I’ve got one for you.
I don’t want to ‘oversell’ this film, but if you’re looking for something a bit different and at the same time a bit familiar, something with terrific acting, a good adventure story, and a glimpse into another part of America, put Mud on your ‘to see’ list.
It is written and directed by Jeff Nichols and stars Matthew McConaughey, Reese Witherspoon, Tye Sheridan, and Jacob Lofland. McConaughey (Mud) and Witherspoon (Juniper) may be what draw audiences to this film, but it is the story and performances of Sheridan (Ellis) and Lofland (Neckbone) that make this movie a winner.
To say that Mud is a coming-of-age story doesn’t quite capture the depth of this film, which is kind of a cross between a Mark Twain story and Winter’s Bone (that wonderful film about a teenage girl in the Ozarks).
It’s really the story of two 14 year-old boys who discover something on an island near where they live just off the Mississippi River in a poor Arkansas community. This discovery leads to other discoveries, mostly about the realities of the world around them.
Because I don’t want to spoil any of what you will discover watching this slightly long (130 minute) independent film, I’ll refrain from saying much more about what happens in Mud.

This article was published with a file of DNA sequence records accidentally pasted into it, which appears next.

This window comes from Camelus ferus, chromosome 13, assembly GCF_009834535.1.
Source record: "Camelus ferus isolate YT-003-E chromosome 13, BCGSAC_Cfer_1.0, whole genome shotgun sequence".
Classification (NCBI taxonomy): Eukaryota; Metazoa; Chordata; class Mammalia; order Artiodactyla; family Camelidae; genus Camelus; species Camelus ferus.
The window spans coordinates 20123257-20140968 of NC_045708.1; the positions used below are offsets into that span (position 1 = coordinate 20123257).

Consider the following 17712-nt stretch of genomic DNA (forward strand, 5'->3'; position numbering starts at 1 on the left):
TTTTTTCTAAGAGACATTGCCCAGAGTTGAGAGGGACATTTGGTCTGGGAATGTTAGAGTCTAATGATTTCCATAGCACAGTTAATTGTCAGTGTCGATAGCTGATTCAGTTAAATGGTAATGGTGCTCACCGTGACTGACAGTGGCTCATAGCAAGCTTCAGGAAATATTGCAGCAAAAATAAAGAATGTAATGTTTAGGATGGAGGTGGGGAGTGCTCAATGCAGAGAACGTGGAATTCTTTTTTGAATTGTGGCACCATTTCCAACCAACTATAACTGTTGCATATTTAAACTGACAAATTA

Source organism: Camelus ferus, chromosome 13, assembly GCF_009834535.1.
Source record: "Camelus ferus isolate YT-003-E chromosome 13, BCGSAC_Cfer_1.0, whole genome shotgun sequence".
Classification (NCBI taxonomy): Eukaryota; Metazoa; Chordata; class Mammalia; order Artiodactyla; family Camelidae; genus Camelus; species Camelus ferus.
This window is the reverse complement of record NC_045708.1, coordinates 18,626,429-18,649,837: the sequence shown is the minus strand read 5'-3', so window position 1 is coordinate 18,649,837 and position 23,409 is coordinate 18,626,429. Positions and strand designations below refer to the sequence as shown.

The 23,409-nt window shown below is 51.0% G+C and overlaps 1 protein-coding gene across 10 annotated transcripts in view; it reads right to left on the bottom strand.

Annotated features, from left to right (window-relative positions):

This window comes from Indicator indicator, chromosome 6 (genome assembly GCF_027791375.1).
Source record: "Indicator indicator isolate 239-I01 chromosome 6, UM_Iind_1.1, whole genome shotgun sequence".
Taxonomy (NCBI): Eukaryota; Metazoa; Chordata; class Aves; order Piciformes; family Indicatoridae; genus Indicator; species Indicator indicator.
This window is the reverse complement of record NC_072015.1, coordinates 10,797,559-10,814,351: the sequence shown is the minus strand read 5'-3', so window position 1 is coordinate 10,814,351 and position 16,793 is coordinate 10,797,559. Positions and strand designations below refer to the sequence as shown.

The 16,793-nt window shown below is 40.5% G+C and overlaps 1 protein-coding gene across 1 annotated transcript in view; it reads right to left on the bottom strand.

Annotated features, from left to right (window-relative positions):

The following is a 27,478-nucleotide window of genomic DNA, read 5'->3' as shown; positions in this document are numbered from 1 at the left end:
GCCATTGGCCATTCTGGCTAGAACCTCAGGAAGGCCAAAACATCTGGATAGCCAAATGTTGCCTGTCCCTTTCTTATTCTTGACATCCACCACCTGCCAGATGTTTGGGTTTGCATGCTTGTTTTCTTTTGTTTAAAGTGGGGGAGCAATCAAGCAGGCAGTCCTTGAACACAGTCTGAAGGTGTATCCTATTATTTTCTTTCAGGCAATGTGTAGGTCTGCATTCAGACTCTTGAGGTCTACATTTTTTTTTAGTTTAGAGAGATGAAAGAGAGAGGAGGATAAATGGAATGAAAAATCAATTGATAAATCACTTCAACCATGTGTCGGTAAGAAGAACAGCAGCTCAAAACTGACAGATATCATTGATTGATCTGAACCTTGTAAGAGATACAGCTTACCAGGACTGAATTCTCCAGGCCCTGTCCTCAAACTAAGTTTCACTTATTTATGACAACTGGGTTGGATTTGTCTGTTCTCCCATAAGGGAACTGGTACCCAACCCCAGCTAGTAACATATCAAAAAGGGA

But for me, it felt authentic (the back country life, etc.). I liked almost all of the characters and the acting (particularly the two boys, their parents/guardians, and Mud). The values the film portrays seemed real and important (loyalty, trust, honesty). And the issues raised, both the coming of age issues and the struggles that the adults have, are realistic and are portrayed in a way that we can all understand.
There is something endearing about Mud, and I suspect I will remember it longer than most of the other films I’ve seen so far this year.
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If you like ‘popular’ music there is a film that you might look for (it’s not out just yet): Twenty Feet From Stardom ****. This is a film directed by Morgan Neville that tells the story of back up singers for some of the most well known musical legends (Bruce Springsteen, Stevie Wonder, Mick Jagger, Sting, etc.). This documentary is different from what we usually see about what happens in the music ‘world’ as it portrays what goes on behind the lead singer(s). Lots of personal stories and vies about what it’s like to play second ‘fiddle’ to superstars.
Also, our Sunday Cinema Club rated the film Still Mine, previously mini-reviewed on MillersTime, 94.9% (Excellent/Good) with a recommend rate of 95.9%. Those are among the highest ratings given by this group of film watchers. I don’t think this film is in the theaters yet either, but add it to your list, particularly if you saw and enjoyed Amour.